We talked for some time about the old days and PPC shooting and whom he thought was the best shot he ever saw at the game. We talked of the transition era from the revolver to the now exclusively used autopistol in PPC competitions. After some time he asked if I had never owned a Power Custom PPC gun. Even a pig will find a strawberry once in awhile, because after some discourse he, Ron Power himself, said he would build me, Clint, a Power Custom.

Not being cool enough in itself, Mr. Power offered to build me the last full-blown “Grandmaster Deluxe” PPC revolver he would build. “I’ll have to dig around, but I think I can find the parts to build you the gun —  but it’s the last one of these I plan on building.” I scooped a 686 from friend Dewayne Irwin and that gun was in flight to Gravois Mills, Mo., in like the now-mode. Then, in December 2010, after several “details” calls the revolver got here just before Christmas. Merry Christmas to me.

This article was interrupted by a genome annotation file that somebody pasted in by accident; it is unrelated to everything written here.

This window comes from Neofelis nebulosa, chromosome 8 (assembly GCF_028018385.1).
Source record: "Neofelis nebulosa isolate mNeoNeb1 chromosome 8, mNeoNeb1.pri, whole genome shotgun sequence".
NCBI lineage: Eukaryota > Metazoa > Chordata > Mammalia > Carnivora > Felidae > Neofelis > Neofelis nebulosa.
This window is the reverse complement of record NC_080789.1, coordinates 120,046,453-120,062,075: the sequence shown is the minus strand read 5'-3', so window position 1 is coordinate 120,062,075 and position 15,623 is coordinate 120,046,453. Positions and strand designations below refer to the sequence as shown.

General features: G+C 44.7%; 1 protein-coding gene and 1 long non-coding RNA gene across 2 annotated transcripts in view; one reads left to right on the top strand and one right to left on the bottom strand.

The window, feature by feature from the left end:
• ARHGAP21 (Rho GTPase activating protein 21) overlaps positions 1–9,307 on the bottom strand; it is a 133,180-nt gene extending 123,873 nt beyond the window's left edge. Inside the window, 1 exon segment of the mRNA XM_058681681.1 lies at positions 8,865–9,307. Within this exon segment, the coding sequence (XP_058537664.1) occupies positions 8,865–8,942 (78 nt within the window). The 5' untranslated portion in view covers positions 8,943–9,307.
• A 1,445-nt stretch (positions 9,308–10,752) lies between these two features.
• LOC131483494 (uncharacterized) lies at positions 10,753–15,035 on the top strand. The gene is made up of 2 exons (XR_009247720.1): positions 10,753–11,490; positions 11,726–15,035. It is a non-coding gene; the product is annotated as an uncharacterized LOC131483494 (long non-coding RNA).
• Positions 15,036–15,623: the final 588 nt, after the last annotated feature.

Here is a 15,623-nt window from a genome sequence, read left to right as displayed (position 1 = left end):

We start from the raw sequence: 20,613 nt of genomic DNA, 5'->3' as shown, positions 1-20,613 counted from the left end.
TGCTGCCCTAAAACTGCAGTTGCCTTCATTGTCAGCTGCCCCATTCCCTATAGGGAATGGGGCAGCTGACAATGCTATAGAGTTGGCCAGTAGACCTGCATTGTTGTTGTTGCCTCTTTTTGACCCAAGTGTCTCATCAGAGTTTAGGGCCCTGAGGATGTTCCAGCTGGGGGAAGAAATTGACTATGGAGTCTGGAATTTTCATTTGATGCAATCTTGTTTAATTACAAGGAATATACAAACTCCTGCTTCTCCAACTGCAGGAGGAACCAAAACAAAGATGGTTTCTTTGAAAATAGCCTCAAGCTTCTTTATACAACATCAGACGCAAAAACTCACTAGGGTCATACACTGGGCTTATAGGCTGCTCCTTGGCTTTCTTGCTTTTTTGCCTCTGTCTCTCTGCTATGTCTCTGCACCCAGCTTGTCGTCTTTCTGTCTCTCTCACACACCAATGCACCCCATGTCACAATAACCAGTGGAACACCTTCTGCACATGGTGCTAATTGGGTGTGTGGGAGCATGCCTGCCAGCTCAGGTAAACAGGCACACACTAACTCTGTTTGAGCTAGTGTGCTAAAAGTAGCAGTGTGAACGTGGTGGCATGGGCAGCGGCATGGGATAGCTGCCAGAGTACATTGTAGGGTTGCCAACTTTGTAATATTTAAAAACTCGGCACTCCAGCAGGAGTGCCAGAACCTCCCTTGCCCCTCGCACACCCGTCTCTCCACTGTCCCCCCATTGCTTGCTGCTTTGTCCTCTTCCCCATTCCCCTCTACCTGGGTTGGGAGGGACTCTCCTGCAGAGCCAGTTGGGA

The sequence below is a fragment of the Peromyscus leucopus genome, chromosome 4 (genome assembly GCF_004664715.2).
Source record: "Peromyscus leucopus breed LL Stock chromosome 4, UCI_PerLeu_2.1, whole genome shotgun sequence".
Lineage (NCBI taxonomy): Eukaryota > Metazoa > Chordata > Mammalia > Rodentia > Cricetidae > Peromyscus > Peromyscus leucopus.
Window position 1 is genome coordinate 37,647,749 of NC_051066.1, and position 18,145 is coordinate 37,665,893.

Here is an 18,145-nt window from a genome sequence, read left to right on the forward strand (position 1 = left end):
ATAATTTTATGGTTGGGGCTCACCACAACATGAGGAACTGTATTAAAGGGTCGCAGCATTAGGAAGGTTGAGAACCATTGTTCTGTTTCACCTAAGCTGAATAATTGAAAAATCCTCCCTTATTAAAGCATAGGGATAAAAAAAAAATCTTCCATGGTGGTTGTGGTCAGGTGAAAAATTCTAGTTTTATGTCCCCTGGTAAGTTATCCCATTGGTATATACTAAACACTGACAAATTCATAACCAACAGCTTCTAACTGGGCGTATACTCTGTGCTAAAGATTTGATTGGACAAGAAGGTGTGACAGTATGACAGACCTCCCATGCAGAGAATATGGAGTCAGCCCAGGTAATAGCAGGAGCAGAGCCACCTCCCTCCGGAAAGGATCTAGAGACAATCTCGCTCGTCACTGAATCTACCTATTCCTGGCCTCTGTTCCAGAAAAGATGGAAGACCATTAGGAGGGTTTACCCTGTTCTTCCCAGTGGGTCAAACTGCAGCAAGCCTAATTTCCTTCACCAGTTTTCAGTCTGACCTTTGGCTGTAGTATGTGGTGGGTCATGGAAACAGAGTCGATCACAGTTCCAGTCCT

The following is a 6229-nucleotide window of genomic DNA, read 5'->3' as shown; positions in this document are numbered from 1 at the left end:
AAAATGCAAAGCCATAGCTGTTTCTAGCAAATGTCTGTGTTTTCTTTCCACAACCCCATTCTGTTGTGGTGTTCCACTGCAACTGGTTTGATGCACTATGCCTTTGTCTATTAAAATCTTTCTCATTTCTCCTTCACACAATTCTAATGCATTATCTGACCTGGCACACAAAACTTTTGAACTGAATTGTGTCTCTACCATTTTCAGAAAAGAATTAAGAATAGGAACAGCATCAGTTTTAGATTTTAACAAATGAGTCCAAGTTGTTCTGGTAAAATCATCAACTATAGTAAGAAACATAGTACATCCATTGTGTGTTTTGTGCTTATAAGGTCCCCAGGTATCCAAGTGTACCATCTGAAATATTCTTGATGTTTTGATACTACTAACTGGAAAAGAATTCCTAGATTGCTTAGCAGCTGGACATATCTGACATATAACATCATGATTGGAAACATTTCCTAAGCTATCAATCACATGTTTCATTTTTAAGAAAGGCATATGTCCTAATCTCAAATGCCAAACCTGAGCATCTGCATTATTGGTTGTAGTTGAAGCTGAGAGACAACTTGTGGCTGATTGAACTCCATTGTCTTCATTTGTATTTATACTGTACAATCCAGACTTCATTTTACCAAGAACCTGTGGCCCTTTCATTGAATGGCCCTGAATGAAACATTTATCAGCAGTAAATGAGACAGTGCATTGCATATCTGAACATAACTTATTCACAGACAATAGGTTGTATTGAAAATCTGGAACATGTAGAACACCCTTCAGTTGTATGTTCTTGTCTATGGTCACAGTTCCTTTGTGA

>> Click Here << To Read More July/August 2011 Reality Check

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Butt Carry?

Yeah, he was right, he needs a knock on the head, so here it comes. In his column a short time ago (Shooting Iron, Jan/Feb 2011) the “Duke” shows his writership-self shoving a revolver in and outta’ his butt pocket. I know that baby brother has had some health issues as of late but that said he can still do better, and I taught him better. So before one of you readers look at that “butt pocket” thing and jump off the bridge because he did, I thought to bring you all a dose of reality and throw in a couple of extra thoughts.

Plus: Elements Of Concealed Carry • What’s The Big Deal? • Then Answer

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Shoot? Move?